On January 6, 1964, I was looking through the 1851 census when I found the name William Aucock, the oldest son of William Aucock and Rhoda Brewer, age 49, occupation, ironmonger, born at Eastbourne, Sussex, England, this very information is what I had needed back in 1959. Had I found this information before I placed the ad in the News of the World, I would never have had the ad placed or would have I contacted our relatives in England. I feel that the inspiration of our Heavenly Father directed my work. We now have contact with about 20 families in England and not one of them belong to the LDS church. (Ironmonger is a dealer in iron and hardware commonly known as a hardware store.)

I believe what is to be, will be and I thank our Heavenly Father for his guidance. Only those who do genealogical research work will know the joy, the comfort and the satisfaction that comes from it.

My patriarchal blessing states that I would have names given to me from generation to generation. This has truly come to pass. I thank my wife, Jennie, for the wonderful help she has given me. All my family has given me their helping hand.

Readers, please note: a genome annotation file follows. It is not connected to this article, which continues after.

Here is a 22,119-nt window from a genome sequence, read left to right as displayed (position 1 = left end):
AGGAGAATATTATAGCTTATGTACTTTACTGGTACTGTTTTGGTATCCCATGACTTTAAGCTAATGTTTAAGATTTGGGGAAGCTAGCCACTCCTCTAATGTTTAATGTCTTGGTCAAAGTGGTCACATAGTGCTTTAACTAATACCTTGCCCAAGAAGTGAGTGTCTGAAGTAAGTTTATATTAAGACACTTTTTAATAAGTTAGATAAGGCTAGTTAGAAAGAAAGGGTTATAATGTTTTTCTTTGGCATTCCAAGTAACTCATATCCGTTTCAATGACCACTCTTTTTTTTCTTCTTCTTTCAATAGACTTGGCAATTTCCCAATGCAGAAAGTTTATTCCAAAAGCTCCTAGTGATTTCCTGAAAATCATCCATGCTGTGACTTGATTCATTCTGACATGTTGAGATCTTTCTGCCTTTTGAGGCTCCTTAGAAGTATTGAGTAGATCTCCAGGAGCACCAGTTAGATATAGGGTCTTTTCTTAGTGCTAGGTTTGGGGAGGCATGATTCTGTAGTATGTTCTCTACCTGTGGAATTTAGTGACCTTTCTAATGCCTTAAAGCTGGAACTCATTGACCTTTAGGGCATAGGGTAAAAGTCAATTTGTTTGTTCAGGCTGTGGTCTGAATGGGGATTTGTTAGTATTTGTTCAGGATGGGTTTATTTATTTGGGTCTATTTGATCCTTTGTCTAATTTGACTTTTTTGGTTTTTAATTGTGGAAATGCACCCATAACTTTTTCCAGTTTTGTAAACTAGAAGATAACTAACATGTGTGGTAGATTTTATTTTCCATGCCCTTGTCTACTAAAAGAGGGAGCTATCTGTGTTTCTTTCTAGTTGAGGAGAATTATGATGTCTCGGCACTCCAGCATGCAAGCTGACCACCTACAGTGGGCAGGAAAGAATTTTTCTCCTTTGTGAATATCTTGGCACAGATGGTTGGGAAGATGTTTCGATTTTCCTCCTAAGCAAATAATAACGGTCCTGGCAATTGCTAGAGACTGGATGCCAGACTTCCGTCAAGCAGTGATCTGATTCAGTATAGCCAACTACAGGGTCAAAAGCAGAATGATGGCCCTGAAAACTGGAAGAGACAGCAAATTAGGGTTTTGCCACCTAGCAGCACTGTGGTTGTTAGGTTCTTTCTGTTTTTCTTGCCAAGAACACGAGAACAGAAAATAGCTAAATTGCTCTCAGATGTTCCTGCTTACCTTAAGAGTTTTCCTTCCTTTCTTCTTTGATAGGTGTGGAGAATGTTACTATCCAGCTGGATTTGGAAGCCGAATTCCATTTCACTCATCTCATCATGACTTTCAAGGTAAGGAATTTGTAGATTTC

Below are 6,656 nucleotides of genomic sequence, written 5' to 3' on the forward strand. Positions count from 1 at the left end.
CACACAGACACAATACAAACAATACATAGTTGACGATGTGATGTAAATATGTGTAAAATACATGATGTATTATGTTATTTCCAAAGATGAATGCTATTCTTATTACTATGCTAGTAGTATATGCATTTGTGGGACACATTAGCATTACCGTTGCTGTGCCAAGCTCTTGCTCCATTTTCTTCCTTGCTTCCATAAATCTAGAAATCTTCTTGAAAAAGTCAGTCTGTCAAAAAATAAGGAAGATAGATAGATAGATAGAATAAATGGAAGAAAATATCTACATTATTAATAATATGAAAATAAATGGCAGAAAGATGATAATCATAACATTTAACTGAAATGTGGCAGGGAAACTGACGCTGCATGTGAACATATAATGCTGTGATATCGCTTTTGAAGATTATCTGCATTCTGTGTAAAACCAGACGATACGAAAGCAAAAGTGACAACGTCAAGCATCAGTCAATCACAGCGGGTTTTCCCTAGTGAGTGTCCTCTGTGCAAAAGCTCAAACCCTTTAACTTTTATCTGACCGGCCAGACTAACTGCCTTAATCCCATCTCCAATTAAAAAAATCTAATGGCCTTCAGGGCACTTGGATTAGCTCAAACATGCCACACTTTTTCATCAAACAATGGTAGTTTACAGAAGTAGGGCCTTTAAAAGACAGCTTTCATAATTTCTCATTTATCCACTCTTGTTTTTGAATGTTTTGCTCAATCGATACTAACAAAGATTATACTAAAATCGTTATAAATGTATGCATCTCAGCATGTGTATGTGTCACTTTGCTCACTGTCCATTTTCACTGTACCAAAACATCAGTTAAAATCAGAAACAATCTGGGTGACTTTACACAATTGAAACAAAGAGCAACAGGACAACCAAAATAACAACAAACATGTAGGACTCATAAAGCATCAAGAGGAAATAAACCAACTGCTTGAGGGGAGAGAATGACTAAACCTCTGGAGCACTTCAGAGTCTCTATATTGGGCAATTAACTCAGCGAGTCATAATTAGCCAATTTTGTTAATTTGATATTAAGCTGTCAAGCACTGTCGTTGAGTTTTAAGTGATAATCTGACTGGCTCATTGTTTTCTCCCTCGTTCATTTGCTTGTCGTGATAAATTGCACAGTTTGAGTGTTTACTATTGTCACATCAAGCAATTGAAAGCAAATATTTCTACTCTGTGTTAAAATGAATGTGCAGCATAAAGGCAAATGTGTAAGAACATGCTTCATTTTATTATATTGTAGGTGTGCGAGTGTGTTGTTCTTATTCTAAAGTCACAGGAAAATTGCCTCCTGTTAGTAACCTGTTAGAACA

How blessed we as descendants are to have grandparents who sacrificed so much for us. No doubt they had many hardships of which we do not know.”

William Edward Hawkins and Margaret Thomas Hawkins Family. Oswald is front left on floor(circa 1902)

 

I hadn’t realized before that it was Oswald that really took charge of doing this family history work and researching and gathering a lot of information and records.

I’m not sure how it happened, maybe Oswald asked LaRhea to carry on the work and compile everything? Or maybe she just felt the inspiration from the spirit to do that. But in any case, it appears that then, 20 years later, Oswald’s daughter, LaRhea (my grandma) had the “torch passed to her” to carry on the work of preserving the Hawkins line.

LaRhea, about 1940
LaRhea, about 1987

 

She compiled several family history books about different family lines, one of which was the Hawkins line.

I find it really interesting that my Grandma completed this book and had it printed in 1988 – the year that I was born. I know that I tend to see connections and associations where they may very well just be random coincidences, but I like to think that perhaps this wasn’t a coincidence. It’s almost like another little sign that in a way, I was meant to be the one (probably not the only one) that Grandma would “hand the torch” to to carry on this Hawkins family genealogy work.